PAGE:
MADISON, Wis. --
It’s no secret that the 115th Fighter Wing has incredible Airmen who live outstanding lives outside of the uniform. But what about the heroes behind the heroes?
Staff Sergeant Alan Hughes, 115FW Crew Chief, was recently featured on a commercial aired during this year’s Superbowl LV, titled “Essential” Feb. 7, 2021.
Alan has been a member of the Air National Guard for almost seven years, participating in several short stateside deployments and a three month tour in Afghanistan in 2019. All the while, his wife Stephanie held down the fort back at home.
“Steph took on everything that goes along with harvest during the fall of 2019 when I was in Afghanistan and was probably looking forward to not having to do that again,” said Alan. “Unfortunately, that would not be the case.”
This year has been unusually busy for our traditional guardsmen and Staff Sgt. Hughes has done his part in support of the state’s missions. He participated in the support for the election in April, provided services in a call center for the COVID-19 relief efforts, was activated to Kenosha Wisconsin for riot control, and was sent to Washington DC to support military efforts during the inauguration. On top of all of the work he is doing militarily, Alan recently accepted a full-time position as a teacher’s aide at a Cooperative Education Service Agency school in Vespar, Wisconsin where he had originally been working part-time.
“When I was called away from home again during the spring of 2020 in support of the COVID-19 relief mission, Stephanie not only had to face long hours in a tractor cab doing field work and do all the daily milking and chores that goes along with a large dairy farm,” said Alan. “But she also had two young boys who needed help with virtual schooling while a jealous three-year-old brother competed for attention.
Hughes owns a 55-dairy cow farm with his wife Stephanie in Pittsville, Wisconsin where they are raising three young boys Bryce (10), Gavin (9), and Derek (3). Stephanie is the primary day-to-day operator of the farm and Alan helps wherever he can repairing any equipment as necessary and being as involved as possible with the crop and feed management.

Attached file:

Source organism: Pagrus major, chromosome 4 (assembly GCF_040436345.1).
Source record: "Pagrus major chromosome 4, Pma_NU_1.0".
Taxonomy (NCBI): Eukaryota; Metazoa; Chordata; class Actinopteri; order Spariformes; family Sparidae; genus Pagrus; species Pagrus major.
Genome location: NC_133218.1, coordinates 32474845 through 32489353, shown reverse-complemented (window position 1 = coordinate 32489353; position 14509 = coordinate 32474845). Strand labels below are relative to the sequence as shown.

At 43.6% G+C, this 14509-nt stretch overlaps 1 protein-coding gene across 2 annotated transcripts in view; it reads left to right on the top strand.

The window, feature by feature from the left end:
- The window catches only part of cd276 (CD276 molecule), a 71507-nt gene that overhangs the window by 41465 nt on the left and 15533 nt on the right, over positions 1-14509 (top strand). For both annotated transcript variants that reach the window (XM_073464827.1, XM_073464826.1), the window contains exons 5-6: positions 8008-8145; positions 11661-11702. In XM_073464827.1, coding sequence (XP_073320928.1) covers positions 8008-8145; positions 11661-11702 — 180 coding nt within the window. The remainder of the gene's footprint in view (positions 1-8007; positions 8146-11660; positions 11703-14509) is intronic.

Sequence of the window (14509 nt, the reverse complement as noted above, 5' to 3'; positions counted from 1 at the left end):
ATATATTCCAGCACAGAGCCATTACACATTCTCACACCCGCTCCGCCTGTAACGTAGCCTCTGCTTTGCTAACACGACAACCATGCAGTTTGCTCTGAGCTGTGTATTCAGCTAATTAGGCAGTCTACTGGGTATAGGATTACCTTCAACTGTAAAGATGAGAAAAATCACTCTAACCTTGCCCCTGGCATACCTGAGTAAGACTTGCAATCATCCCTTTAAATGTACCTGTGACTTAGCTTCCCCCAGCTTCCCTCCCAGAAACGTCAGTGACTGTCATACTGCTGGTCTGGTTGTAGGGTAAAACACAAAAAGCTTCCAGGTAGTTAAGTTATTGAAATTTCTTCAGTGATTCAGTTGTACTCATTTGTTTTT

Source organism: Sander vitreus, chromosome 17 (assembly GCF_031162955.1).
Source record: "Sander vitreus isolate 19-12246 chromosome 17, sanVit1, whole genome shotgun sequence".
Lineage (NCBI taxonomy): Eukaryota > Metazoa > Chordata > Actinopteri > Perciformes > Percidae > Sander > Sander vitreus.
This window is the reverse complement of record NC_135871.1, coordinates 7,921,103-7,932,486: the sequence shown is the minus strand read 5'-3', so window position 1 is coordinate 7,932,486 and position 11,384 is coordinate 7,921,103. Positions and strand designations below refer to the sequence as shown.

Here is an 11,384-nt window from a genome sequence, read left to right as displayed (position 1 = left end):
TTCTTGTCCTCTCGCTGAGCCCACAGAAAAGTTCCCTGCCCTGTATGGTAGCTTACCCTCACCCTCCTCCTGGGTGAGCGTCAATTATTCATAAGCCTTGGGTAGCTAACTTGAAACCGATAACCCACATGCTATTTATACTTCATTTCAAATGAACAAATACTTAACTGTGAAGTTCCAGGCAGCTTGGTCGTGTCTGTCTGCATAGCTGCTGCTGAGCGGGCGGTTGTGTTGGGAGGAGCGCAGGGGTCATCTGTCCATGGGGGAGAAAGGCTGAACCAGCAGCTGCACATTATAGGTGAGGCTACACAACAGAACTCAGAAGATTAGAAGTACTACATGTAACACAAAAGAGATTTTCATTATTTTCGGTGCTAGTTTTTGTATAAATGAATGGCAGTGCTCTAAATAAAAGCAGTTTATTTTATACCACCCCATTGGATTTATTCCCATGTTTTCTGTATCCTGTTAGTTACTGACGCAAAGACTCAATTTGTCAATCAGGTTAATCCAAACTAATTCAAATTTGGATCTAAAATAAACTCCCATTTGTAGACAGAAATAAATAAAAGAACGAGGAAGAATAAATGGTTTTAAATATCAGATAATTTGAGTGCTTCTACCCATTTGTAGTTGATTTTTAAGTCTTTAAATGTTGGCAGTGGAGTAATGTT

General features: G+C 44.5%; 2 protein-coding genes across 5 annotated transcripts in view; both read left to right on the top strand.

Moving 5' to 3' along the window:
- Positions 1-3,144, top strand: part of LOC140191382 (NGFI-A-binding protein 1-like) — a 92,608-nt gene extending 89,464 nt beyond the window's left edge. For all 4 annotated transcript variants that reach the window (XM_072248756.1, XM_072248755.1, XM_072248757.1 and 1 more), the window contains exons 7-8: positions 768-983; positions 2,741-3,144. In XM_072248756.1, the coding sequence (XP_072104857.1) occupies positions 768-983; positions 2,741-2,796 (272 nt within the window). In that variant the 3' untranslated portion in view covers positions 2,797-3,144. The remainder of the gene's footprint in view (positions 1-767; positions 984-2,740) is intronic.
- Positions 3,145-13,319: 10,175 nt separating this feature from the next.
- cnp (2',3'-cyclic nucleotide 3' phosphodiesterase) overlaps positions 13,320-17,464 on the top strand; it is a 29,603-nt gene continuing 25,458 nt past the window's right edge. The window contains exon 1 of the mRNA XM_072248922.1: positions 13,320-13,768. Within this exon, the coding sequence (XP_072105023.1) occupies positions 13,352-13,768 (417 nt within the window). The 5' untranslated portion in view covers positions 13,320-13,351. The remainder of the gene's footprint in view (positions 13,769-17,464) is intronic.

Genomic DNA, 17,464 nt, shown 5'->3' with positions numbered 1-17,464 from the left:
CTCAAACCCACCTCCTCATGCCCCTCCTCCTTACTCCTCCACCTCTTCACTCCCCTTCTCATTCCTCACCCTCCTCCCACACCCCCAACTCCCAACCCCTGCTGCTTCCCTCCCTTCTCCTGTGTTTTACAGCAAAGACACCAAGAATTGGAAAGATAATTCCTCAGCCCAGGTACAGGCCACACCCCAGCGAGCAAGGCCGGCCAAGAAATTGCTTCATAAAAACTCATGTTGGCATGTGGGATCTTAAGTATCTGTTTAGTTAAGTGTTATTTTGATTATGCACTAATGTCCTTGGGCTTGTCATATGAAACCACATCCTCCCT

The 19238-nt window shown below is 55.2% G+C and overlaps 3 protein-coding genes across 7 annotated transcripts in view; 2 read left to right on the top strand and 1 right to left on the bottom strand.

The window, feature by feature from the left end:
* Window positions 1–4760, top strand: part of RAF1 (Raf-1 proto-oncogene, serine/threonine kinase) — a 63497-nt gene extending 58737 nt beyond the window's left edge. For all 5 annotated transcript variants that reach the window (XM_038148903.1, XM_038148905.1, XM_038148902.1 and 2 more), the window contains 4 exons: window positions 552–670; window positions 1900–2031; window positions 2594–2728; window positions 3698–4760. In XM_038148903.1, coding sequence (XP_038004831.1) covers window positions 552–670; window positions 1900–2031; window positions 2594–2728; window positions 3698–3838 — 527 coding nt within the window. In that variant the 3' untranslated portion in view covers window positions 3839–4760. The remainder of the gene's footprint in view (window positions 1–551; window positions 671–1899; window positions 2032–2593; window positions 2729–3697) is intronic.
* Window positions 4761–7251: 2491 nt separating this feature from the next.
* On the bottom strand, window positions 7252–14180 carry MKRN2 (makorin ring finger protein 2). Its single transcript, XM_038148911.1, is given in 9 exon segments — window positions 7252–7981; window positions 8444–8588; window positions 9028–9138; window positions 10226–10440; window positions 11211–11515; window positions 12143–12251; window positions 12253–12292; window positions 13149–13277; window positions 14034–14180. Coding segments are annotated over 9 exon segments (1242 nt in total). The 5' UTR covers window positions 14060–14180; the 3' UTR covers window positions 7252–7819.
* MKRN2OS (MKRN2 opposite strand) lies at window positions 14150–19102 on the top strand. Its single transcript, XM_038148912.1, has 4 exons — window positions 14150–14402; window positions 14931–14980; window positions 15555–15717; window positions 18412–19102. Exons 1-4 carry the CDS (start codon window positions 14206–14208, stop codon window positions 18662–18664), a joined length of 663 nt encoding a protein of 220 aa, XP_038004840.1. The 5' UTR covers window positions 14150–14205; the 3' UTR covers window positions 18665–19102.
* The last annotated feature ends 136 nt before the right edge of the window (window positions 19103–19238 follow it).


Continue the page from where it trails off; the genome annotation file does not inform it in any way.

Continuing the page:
“We are very proud of our farmstead in Pittsville, Wisconsin,” said Stephanie. “Alan and I both grew up on dairy farms so our passion for agriculture is in our blood.”
Hughes and his wife both grew up in central Wisconsin but his family originated from the east coast where many of his family members still reside. His cousin, Gareth Hughes, moved from New Jersey to New York and has been a Creative Director for CBS Sports for several years.
A few years ago Gareth and his family visited the Hughes’ farm to witness their daily grind so when Gareth’s team started brainstorming who they wanted to feature in their segment it was a no-brainer.
“Essential” is a tribute and celebration of the people who are essential and kept life going through the pandemic featuring 12 different occupations and locations across the United States. Gareth jumped on the opportunity to recommend a farmer he knows and loves.
“Farmers often get overlooked or forgotten even though they provide the food on your table,” said Stephanie. “So when we were considered for this piece it was humbling. We were grateful agriculture made the list as essential.”
According to the Department of Agriculture Trade and Consumer Protection, Wisconsin agriculture is a big economic driver contributing $104.8 billion annually to our state's economy. Food processing activity contributes $82.7 billion to industrial sales. The state is home to 64,793 farms on 14.3 million acres and the average farm size in Wisconsin is 221 acres. That is a lot of land to maintain with just two people let alone when Stephanie has to do it on her own.
“While I do not consider myself to be a hero at all it was very humbling to be asked to represent so many whom I do feel are heroes,” said Alan. “I am thankful for the opportunity to tell the world a little bit of my wife's story, whom I do feel is a hero because of all the responsibilities that she must shoulder whenever the ANG asks me to be away from home.”
Through wind and rain, snow and summer heat, farmers have a job and there are not many chances for a break.
“The work on every farm must be done 365 days a year, pandemic or not,” said Stephanie. “Unfortunately, our industry and markets have been significantly affected by the pandemic but that does not change how we care for our land and animals on a day to day basis.”
These words ring true among many other farmers around the world and it’s time they are recognized for their efforts.